The following information is from Planned Parenthood, an organization based in the United States focusing on sexual health issues.

What is Safer Sex?

Safer sex is anything we do during sex play to reduce our risk of getting a sexually transmitted disease (STD). Even though a lot of people say “safe sex” instead of “safer sex,” there is no kind of skin-to-skin sex play with a partner that is totally risk-free. But being “safer” is something all of us can do.

These are the most important ways to practice safer sex:

    • Understand and be honest about the risks we take.
    • Keep our blood, pre-cum, semen, or vaginal fluids out of each other’s bodies.
    • Always use latex or female condoms for anal or vaginal intercourse.
    • Don’t have sex play when we have a sore caused by a sexually transmitted infection.
  • Find ways to make safer sex as pleasurable as possible.
  • Be open and honest with your partners about your sexual history, and any infections, STIs, or other concerns you may have.

How Can I Lower My Risk Using Safer Sex?
One way to have safer sex is to only have one partner who has no sexually transmitted infections and no other partners than you.

But, this isn’t always the safest kind of safer sex. That’s because most people don’t know when they have infections. They are very likely to pass them on without knowing it.

Another reason is that some people aren’t as honest as they should be. In fact, about 1 out of 3 people will say they don’t have an infection when they know they do, just to have sex. So most of us have to find other ways to practice safer sex.

Another way to practice safer sex is to only have sex play that has no risk — or a lower risk — of passing STDs. This means no vaginal or anal intercourse. Many of us find that great sex is about a lot more than a penis going in a vagina or anus. It is about exploring the many other ways you and your partner can turn each other on. Not only is it a way to discover new sexual pleasures, it’s also safer.

No-risk safer sex play includes:

Lower-risk safer sex play includes:

  • kissing
  • fondling — touching that stimulates of one another
  • sexy massage
  • body-to-body rubbing — frottage, “grinding,” or “dry humping”
  • oral sex (even safer with a condom or other barrier)
  • playing with sex toys — alone or with a partner

The highest risk kinds of sex play are:

  • vaginal intercourse
  • anal intercourse

Luckily, we can use condoms during vaginal and anal intercourse to make them safer.


Condoms work by forming a barrier between the penis and anus, vagina, or mouth. The barrier keeps one partner’s fluids from getting into or on the other. And condoms reduce the amount of skin-to-skin contact. There are two main kinds of condoms — latex condoms and female condoms.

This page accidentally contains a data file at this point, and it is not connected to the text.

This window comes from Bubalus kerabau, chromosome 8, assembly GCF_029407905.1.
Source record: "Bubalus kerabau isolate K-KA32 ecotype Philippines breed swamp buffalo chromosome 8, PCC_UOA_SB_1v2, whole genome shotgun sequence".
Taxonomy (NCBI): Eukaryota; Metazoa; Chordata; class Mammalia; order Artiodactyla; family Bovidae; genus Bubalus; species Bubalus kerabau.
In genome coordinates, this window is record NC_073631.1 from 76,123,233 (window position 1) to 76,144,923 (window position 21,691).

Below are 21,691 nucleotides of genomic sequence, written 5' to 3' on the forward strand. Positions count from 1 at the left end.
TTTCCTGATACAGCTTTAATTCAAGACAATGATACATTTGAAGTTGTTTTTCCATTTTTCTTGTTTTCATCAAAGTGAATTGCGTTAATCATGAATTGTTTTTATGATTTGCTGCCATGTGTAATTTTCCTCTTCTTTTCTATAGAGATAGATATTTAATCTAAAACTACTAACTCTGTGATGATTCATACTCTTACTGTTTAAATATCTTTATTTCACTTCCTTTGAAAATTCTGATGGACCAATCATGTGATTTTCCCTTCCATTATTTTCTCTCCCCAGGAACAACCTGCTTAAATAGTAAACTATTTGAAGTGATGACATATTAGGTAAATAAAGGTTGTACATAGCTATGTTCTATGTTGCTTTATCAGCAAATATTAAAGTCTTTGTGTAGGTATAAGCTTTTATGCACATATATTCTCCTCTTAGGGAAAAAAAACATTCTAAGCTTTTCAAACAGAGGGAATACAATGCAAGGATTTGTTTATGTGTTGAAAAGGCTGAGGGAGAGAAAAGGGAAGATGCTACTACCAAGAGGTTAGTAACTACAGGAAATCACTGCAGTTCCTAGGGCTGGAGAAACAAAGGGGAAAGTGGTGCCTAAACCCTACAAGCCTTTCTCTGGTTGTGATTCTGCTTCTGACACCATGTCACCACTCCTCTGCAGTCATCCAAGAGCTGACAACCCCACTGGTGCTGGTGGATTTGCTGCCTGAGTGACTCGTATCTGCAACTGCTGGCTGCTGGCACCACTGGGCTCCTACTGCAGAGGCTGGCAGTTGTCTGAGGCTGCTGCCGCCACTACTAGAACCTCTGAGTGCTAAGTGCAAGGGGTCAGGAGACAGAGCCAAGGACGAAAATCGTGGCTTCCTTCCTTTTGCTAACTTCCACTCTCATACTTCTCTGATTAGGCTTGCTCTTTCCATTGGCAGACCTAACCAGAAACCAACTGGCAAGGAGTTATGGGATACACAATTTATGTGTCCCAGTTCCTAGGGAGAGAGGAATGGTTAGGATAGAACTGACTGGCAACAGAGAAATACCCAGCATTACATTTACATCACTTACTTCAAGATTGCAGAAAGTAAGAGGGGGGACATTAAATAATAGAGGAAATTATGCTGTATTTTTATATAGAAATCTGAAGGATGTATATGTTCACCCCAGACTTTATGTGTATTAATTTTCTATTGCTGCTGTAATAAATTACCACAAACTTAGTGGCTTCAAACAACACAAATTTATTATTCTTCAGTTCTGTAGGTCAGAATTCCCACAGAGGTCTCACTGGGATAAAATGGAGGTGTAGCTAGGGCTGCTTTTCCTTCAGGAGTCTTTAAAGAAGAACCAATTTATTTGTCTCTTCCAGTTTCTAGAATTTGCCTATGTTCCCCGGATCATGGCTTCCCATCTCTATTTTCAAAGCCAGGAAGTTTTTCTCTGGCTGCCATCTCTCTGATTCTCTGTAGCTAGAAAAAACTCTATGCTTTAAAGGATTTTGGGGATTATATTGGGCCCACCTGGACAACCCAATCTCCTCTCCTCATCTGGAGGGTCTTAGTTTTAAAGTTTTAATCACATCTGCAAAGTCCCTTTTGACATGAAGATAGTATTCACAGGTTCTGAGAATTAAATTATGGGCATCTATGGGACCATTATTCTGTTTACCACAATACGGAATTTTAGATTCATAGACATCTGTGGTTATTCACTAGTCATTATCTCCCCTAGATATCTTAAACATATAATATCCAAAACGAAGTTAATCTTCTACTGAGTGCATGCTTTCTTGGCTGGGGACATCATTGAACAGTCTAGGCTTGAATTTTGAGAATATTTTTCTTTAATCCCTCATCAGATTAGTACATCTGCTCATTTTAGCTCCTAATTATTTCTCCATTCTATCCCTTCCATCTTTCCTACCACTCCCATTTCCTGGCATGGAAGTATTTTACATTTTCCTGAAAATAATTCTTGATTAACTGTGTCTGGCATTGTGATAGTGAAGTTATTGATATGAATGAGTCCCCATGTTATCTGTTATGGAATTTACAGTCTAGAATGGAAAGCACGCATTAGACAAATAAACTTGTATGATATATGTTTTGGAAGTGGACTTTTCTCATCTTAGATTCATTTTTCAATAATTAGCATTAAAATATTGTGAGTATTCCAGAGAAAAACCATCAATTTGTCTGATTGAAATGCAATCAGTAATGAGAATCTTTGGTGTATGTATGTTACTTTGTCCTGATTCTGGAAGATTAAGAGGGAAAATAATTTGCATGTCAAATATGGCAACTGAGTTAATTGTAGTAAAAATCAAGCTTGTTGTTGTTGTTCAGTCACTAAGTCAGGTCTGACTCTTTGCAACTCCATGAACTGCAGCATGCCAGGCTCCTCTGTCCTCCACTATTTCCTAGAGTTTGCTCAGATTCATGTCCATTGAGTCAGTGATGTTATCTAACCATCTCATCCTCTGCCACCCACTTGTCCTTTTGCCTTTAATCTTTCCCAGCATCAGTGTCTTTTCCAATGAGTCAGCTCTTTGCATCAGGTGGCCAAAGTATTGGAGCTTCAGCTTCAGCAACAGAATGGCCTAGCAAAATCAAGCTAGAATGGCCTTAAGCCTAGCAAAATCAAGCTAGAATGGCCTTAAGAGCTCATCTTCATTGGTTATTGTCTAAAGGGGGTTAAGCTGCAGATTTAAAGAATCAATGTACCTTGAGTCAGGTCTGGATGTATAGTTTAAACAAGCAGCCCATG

• Latex condoms are great safer sex tools for anal or vaginal intercourse. They are easy to get at a pharmacy, or other health center. Some clinics may give condoms out as well. They are cheap. And they come in a variety of shapes, sizes, and textures.
    People with latex allergies can use condoms made of polyurethane. They also make sex safer, but they are not as widely available as latex condoms.
  • Female condoms reduce your risk of infection, too. Female condoms aren’t quite as easy to find as latex condoms, but they are available in some drugstores and many Planned Parenthood health centers. You can also order them online if you can’t find them in your neighborhood. Follow the instructions on the package for using female condoms correctly.

CEPEHRG Peer Educator Demonstrating Condom Use

  • Dental Dams – while not a type of condom, dental dams are another great barrier device. Dental dams are small, thin, square pieces of latex used to protect the throat during certain kinds of dental work. They can also be placed on the vulva or the anus when the mouth, lips, or tongue are used to sexually arouse a partner. Like the condom, dams keep partners’ body fluids out of each other’s bodies. They also prevent skin-to-skin contact. You can make your own dental dams using a piece of plastic wrap or a cut open condom.

How Different Sexually Transmitted Infections Get Passed Along

Not all sexually transmitted infections are passed in the same way. Here are the basics:




Lots of other infections, from the flu to mononucleosis, can also be passed during sex play.

More information about safer sex can be found at the Planned Parenthood Website, or from the Terrance Higgins Trust, an organization based out of the United Kingdom that has information on sexual health and HIV.